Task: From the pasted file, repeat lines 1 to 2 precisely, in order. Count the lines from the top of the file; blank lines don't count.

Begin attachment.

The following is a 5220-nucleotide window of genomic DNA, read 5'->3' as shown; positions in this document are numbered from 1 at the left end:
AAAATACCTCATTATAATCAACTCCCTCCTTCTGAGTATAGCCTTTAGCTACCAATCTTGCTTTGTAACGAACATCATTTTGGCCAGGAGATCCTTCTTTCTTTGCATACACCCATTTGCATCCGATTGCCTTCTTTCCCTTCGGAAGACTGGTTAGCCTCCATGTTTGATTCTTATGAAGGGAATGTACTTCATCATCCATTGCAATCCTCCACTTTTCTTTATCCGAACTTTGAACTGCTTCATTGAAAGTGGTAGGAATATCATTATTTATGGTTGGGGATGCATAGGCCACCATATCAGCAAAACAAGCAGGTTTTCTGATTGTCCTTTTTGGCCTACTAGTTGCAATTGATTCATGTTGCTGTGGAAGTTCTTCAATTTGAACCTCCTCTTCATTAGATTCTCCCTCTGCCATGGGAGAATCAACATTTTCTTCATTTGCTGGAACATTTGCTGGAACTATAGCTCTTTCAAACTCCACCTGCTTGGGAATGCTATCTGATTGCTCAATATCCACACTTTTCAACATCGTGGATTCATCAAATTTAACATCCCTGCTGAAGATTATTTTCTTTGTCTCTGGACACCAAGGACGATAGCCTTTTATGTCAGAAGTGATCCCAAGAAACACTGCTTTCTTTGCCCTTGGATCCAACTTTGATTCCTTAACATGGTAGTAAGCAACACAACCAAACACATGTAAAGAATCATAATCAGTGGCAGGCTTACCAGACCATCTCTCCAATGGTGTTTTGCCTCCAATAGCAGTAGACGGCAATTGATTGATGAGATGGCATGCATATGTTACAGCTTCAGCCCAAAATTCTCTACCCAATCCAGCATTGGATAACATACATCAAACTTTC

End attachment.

The following is a 5220-nucleotide window of genomic DNA, read 5'->3' as shown; positions in this document are numbered from 1 at the left end:
AAAATACCTCATTATAATCAACTCCCTCCTTCTGAGTATAGCCTTTAGCTACCAATCTTGCTTTGTAACGAACATCATTTTGGCCAGGAGATCCTTCTTTCTTTGCATACACCCATTTGCATCCGATTGCCTTCTTTCCCTTCGGAAGACTGGTTAGCCTCCATGTTTGATTCTTATGAAGGGAATGTACTTCATCATCCATTGCAATCCTCCACTTTTCTTTATCCGAACTTTGAACTGCTTCATTGAAAGTGGTAGGAATATCATTATTTATGGTTGGGGATGCATAGGCCACCATATCAGCAAAACAAGCAGGTTTTCTGATTGTCCTTTTTGGCCTACTAGTTGCAATTGATTCATGTTGCTGTGGAAGTTCTTCAATTTGAACCTCCTCTTCATTAGATTCTCCCTCTGCCATGGGAGAATCAACATTTTCTTCATTTGCTGGAACATTTGCTGGAACTATAGCTCTTTCAAACTCCACCTGCTTGGGAATGCTATCTGATTGCTCAATATCCACACTTTTCAACATCGTGGATTCATCAAATTTAACATCCCTGCTGAAGATTATTTTCTTTGTCTCTGGACACCAAGGACGATAGCCTTTTATGTCAGAAGTGATCCCAAGAAACACTGCTTTCTTTGCCCTTGGATCCAACTTTGATTCCTTAACATGGTAGTAAGCAACACAACCAAACACATGTAAAGAATCATAATCAGTGGCAGGCTTACCAGACCATCTCTCCAATGGTGTTTTGCCTCCAATAGCAGTAGACGGCAATTGATTGATGAGATGGCATGCATATGTTACAGCTTCAGCCCAAAATTCTCTACCCAATCCAGCATTGGATAACATACATCAAACTTTC